What was once a flirty relationship has turned into a full-blown love affair. At least it has with the OEMs and the custom sportbike market. After all, when you're in business to sell a lot of motorcycles to a lot of people, it's hard to ignore the growing base of sportbike riders who choose slammed and stretched over quick and agile. So the major manufacturers are showing enthusiasm (albeit qualified) for the underground regional trend that has now gone mainstream.
Kawasaki, suzuki and Yamaha are the key supporters, which means they cooperate with builders to customize their motorcycles. They don't endorse the builders, but they will support them. "What these guys are able to do is take something that is very ordinary and make it extraordinary," says Kawasaki product manager Karl edmondson. "The aftermarket builders are able to do all the things the OEMs wish we could do [but cannot] for legal or cost reasons. They're able to take it to another level."
Custom builders and the aftermarket show current and potential sportbike owners what they can do to their bikes. The OEMs may not recommend mods like stretched swing arms or tank-mounted video screens, but what a coincidence — they sell race bikes that are suited for such modifications!
Suzuki communications honcho Glenn Hansen says the company has long encouraged its dealers to preaccessorize motorcycles. The OEM pushes its own branded P&A, but knows that the aftermarket is essential to the growth of the brand. "We know that when we come out with a new GSX-R or a new boulevard, the customers are interested in buying it," hansen says, "but they ask, 'I wonder what kind of accessories are ready for it?'"
Derek brooks, motorcycle product manager at Yamaha, says he sees a great deal of crossover from the custom cruiser crowd. Yamaha research indicates that many riders who made their way to cruisers via sportbikes are now going back to sportbikes, drawn by their new aesthetic look. "The custom sportbike trend gives them a new outlet, maybe a new way to be creative," brooks says. "I think there's a lot of people who feel that the ability to be creative is beginning to be somewhat limited in the cruiser area."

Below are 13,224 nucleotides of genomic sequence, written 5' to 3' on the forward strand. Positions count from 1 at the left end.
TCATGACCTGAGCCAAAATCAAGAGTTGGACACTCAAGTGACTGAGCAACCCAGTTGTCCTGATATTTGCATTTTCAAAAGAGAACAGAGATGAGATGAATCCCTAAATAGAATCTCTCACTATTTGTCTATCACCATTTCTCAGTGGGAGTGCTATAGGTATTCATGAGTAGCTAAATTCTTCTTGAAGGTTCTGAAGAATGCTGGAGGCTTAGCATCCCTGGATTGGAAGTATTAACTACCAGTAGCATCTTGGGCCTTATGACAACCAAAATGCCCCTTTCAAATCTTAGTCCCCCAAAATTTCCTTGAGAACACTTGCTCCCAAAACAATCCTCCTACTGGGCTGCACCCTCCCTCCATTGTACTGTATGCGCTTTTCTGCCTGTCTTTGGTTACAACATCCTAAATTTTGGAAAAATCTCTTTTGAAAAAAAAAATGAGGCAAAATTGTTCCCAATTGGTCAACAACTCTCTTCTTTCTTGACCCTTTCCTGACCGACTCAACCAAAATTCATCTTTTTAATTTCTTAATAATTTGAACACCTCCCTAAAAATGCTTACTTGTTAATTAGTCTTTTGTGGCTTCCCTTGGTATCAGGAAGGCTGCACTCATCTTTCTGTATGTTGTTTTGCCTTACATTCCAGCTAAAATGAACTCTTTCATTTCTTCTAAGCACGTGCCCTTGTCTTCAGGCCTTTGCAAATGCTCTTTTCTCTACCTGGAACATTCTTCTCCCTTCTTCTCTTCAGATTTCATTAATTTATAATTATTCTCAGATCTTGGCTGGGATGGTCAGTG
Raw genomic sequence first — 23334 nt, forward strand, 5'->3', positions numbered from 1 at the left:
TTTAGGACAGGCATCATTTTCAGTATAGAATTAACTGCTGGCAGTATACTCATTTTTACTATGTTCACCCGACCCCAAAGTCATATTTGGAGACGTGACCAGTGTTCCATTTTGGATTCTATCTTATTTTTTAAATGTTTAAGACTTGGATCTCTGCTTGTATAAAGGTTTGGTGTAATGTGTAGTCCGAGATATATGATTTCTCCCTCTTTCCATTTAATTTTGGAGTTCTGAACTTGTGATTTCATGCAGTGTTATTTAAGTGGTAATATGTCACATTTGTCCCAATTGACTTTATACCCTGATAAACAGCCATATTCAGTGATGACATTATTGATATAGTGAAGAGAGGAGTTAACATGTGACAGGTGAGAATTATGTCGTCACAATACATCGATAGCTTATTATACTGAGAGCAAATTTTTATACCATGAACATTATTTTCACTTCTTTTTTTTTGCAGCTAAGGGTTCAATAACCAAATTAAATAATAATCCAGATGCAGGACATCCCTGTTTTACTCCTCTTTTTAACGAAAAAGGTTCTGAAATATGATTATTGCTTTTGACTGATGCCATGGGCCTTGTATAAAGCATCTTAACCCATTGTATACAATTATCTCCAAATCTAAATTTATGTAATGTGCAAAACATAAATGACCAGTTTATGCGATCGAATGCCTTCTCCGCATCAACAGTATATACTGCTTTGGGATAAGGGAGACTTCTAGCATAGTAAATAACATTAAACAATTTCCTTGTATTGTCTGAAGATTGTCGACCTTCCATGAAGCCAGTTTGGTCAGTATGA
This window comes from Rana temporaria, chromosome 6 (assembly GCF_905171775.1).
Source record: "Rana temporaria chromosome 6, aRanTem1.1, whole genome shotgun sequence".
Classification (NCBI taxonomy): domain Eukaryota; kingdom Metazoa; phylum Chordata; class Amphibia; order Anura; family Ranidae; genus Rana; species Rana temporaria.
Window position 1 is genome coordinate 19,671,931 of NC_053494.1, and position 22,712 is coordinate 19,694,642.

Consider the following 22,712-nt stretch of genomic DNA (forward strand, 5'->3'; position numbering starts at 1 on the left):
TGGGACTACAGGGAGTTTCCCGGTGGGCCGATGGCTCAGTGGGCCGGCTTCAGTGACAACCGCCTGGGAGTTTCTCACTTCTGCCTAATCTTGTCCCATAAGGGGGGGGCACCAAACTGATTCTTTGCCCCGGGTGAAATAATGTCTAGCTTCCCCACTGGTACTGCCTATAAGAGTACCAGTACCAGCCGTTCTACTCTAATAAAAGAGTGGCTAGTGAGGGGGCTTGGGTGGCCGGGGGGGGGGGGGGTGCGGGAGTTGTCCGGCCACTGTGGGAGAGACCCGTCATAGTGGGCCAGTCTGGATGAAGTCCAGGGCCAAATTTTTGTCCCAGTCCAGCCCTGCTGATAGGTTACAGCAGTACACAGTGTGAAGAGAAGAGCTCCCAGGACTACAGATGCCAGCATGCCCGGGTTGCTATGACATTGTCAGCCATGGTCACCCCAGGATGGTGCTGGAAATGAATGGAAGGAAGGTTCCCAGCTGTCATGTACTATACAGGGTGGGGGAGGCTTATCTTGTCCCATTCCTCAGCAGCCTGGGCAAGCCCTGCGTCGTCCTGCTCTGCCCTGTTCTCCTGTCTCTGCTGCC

Yamaha has built custom rides with Mccoy Motorsports of Pikeville, Ky., and has suppled bikes to roland sands as he develops parts for Performance Machine and roland sands Design. Yamaha also features customized bikes in its sportbike brochures and includes a customer gallery of rides on its Web site. "It's almost impossible to ignore this trend now," brooks says.
Of course, not all OEMs evangelize custom modifications. Honda sticks with a we-don'tsupport-it-but-if-you're-gonna-do-it-thenwe-make-a great-bike approach. Ducati? Well, it makes race bikes, and why on earth would you want to do that to a race bike? (but the italian marque is not completely opposed to customizing, for it supports the Monster challenge and recently worked with sands to customize a hypermotard.)
Then there is buell, which considers itself a factory custom and has been a huge backer of the custom crowd. After all, it was erik buell who twisted Milwaukee iron into his own vision. not only does buell make its parts interchangeable between models, it also occasionally offers custom OEM motorcycles (kept to a limited run). As a result, buell has a customer base filled with trick rides.
"I think we've done a pretty good job in allowing customers the flexibility to swap parts and make the bikes their own," says Greg heichelbeck, director of platform marketing at buell. The company encourages both U.s. And european dealers to customize showroom models, "not only through paint, but [by using] carbon fiber and swapping the body panels into different configurations."
The stunting crowd is a niche market within custom sportbikes. Here, the OEMs are offering support, albeit grudgingly. Kawasaki, for example, recently signed a factory deal with Jason britton and supplies a bike and support to Kane friesen. Edmondson says the OEM can't ignore the crowds that stunt celebrities like britton and friesen attract, even if their activities have long been frowned upon by motorcycling's mainstream.
As britton and other stunters continue to professionalize the sport and move it to a controlled environment, Kawasaki wants to offer support — it's just good business. "I don't think it's anything that we can ignore," Edmondson says. "Those guys actually do help sell motorcycles."
Stunting, as with custom sportbikes, appeals to a demographic much sought after by the motorcycle industry, a demographic not exactly understood by the boomer-heavy crowd that fills out much of the industry's upper management. And custom sportbikes offer Japanese OEMs a movement closer to their heart than the cruiser market they chased for years.
"We all know we have to figure out new ways we're going to attract new people," Edmondson adds. "There's so many places for people to spend their money. I think the exact same thing that brought us into it will bring them into it. We just have to figure out how to reach them."